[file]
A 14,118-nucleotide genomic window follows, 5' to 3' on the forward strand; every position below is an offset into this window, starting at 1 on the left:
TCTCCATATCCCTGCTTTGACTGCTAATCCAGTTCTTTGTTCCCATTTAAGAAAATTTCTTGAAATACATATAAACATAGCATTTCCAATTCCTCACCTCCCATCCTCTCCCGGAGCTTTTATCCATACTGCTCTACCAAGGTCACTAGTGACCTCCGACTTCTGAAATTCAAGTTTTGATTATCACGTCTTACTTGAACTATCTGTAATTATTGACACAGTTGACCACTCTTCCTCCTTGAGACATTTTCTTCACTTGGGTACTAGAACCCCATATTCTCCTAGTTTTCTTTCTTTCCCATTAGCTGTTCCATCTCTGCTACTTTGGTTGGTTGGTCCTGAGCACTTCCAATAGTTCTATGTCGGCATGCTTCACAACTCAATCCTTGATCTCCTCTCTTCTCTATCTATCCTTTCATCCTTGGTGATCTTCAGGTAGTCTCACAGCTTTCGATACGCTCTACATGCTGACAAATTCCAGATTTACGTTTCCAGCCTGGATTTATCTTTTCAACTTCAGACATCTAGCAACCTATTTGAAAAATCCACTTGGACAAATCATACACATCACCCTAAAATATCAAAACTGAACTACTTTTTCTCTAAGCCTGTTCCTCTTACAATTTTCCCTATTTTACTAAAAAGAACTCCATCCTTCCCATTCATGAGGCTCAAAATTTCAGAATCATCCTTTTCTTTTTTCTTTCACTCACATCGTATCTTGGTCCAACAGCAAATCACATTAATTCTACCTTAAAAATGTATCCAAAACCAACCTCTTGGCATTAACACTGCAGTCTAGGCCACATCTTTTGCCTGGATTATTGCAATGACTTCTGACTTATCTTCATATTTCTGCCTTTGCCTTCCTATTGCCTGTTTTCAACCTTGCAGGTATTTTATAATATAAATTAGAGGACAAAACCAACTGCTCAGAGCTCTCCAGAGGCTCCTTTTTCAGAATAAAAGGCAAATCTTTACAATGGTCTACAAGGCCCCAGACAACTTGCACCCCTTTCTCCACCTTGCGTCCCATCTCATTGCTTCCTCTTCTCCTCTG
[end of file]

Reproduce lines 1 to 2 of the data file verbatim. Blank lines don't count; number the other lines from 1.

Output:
A 14,118-nucleotide genomic window follows, 5' to 3' on the forward strand; every position below is an offset into this window, starting at 1 on the left:
TCTCCATATCCCTGCTTTGACTGCTAATCCAGTTCTTTGTTCCCATTTAAGAAAATTTCTTGAAATACATATAAACATAGCATTTCCAATTCCTCACCTCCCATCCTCTCCCGGAGCTTTTATCCATACTGCTCTACCAAGGTCACTAGTGACCTCCGACTTCTGAAATTCAAGTTTTGATTATCACGTCTTACTTGAACTATCTGTAATTATTGACACAGTTGACCACTCTTCCTCCTTGAGACATTTTCTTCACTTGGGTACTAGAACCCCATATTCTCCTAGTTTTCTTTCTTTCCCATTAGCTGTTCCATCTCTGCTACTTTGGTTGGTTGGTCCTGAGCACTTCCAATAGTTCTATGTCGGCATGCTTCACAACTCAATCCTTGATCTCCTCTCTTCTCTATCTATCCTTTCATCCTTGGTGATCTTCAGGTAGTCTCACAGCTTTCGATACGCTCTACATGCTGACAAATTCCAGATTTACGTTTCCAGCCTGGATTTATCTTTTCAACTTCAGACATCTAGCAACCTATTTGAAAAATCCACTTGGACAAATCATACACATCACCCTAAAATATCAAAACTGAACTACTTTTTCTCTAAGCCTGTTCCTCTTACAATTTTCCCTATTTTACTAAAAAGAACTCCATCCTTCCCATTCATGAGGCTCAAAATTTCAGAATCATCCTTTTCTTTTTTCTTTCACTCACATCGTATCTTGGTCCAACAGCAAATCACATTAATTCTACCTTAAAAATGTATCCAAAACCAACCTCTTGGCATTAACACTGCAGTCTAGGCCACATCTTTTGCCTGGATTATTGCAATGACTTCTGACTTATCTTCATATTTCTGCCTTTGCCTTCCTATTGCCTGTTTTCAACCTTGCAGGTATTTTATAATATAAATTAGAGGACAAAACCAACTGCTCAGAGCTCTCCAGAGGCTCCTTTTTCAGAATAAAAGGCAAATCTTTACAATGGTCTACAAGGCCCCAGACAACTTGCACCCCTTTCTCCACCTTGCGTCCCATCTCATTGCTTCCTCTTCTCCTCTG